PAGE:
You’ve woken up with one hell of a post-election hangover and piecing the night together is beginning to feel pretty horrific. There is a lot to process. You feel like a stranger in your own country. You feel worried about the future. You can’t work out whether you feel sad or angry or disappointed in your fellow citizens. I know this because we have just gone through the same thing following the shock result of our own Brexit referendum. As a result, several friends have asked me how on earth they deal with this, when it seems like there is no way to move forward. Here are some tips from our experience.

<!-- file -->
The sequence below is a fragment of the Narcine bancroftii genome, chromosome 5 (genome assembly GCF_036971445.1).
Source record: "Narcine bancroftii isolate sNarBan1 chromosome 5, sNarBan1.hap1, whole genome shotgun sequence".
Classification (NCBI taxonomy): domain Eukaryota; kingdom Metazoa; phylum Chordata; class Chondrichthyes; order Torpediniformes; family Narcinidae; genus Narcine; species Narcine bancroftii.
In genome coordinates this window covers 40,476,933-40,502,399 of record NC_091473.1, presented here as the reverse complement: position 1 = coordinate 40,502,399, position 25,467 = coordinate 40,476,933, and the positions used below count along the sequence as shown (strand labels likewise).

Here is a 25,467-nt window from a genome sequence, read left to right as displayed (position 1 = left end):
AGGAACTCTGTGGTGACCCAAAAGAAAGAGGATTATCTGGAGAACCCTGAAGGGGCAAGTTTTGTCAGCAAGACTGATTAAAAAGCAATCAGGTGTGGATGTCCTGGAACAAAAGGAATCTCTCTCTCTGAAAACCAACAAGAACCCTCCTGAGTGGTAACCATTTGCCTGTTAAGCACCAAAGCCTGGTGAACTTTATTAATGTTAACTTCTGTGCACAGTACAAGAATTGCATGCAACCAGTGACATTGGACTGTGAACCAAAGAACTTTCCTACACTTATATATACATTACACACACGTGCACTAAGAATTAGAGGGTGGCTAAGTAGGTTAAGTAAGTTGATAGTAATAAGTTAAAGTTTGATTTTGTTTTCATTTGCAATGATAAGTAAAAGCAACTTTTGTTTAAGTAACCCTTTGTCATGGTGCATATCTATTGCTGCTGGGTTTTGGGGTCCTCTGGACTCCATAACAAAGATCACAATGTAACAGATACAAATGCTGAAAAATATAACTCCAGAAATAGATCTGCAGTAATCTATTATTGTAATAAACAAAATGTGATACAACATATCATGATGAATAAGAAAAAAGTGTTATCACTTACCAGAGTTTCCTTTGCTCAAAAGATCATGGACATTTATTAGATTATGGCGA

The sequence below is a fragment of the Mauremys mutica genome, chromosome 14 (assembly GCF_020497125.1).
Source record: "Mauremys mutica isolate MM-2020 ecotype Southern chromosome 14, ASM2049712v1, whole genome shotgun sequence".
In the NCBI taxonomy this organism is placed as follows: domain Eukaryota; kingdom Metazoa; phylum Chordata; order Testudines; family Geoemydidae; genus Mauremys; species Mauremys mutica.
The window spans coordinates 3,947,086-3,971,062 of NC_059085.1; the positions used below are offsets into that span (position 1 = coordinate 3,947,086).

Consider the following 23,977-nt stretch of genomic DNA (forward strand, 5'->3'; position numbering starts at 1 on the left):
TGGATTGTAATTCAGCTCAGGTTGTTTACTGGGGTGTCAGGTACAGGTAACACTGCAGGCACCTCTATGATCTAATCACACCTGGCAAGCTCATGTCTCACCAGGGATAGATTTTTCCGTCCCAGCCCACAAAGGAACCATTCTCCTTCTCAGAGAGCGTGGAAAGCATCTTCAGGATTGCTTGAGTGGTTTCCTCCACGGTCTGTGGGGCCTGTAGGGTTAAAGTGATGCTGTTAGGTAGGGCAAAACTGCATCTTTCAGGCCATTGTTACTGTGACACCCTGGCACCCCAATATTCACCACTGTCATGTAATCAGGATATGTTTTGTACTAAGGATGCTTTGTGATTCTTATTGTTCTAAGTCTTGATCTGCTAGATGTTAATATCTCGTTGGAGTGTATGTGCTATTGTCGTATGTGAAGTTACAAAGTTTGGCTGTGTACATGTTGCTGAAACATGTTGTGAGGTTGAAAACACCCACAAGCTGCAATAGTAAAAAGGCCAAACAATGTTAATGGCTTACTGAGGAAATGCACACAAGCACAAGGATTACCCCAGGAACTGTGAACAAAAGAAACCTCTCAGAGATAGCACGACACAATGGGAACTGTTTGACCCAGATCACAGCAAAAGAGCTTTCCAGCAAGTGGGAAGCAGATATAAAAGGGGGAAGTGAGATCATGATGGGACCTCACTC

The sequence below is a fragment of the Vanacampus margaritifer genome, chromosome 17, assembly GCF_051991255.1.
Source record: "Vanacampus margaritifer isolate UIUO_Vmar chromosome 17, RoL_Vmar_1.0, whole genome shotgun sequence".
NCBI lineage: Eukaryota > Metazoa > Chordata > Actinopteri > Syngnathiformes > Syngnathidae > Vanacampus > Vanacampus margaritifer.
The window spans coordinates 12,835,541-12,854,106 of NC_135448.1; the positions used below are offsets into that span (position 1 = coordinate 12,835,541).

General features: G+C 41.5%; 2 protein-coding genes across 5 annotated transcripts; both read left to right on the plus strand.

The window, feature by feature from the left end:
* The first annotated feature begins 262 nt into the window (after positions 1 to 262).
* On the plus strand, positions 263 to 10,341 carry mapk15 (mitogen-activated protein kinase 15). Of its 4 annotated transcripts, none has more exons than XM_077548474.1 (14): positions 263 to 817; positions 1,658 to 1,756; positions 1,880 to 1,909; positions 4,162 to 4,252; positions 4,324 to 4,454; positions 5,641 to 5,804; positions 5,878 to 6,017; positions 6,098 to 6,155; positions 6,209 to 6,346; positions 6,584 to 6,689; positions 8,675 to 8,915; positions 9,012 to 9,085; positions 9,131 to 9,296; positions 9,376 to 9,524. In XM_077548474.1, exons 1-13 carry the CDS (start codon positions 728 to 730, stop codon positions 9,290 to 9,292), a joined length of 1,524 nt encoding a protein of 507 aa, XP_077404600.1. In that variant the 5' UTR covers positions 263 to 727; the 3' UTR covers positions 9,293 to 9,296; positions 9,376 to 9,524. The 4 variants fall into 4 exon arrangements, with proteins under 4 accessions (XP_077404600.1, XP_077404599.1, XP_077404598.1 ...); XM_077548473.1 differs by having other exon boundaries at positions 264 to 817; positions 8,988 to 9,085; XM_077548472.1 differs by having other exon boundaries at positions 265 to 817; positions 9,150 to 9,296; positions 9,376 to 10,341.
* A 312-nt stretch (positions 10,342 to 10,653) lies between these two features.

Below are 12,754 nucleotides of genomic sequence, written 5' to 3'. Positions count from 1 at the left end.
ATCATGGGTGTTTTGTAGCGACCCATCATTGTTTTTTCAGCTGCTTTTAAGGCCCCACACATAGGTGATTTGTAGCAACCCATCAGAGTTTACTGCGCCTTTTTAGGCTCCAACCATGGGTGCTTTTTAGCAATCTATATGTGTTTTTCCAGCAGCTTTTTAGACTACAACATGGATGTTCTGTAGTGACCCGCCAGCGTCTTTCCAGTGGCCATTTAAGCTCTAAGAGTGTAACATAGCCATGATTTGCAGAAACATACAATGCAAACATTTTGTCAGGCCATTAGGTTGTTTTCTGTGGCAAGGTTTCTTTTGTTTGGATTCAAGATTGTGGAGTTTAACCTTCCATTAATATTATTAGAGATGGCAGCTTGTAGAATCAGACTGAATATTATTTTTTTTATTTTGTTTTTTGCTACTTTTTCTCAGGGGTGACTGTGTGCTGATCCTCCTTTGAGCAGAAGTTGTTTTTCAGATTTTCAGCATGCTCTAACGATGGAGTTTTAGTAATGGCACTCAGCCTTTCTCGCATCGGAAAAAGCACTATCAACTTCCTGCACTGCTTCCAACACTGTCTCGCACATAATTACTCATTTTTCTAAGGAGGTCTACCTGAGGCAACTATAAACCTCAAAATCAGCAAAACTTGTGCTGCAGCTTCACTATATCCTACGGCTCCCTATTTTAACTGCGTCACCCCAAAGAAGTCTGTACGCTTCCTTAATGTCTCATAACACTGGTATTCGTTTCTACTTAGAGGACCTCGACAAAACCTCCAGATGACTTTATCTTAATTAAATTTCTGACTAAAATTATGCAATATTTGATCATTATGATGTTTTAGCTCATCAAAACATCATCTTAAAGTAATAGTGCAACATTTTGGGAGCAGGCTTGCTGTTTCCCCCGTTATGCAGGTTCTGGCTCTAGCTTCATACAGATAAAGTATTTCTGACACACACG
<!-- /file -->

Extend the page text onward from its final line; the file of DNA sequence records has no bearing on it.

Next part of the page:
Do not go to sleep and assume it will be better in the morning. I promise it will be a little more bearable the second morning, but it is going to suck for weeks.
Surround yourself with like-minded friends right now. Alcohol helps. Drink together. Cry together. And laugh together.
Laughter is important. In the darkest of times, we humans are capable of finding humour. The alternative is despair and that leads nowhere good.
Understand why people were willing to vote this way. This may be the most important thing. The easy response is to dismiss them all as bigots or racists or misogynists. But we are talking about millions of people. It’s complex and a lot has led to this. People have felt disenfranchised and hopeless (just as you do right now) for decades. We need to address this to prevent this from happening again.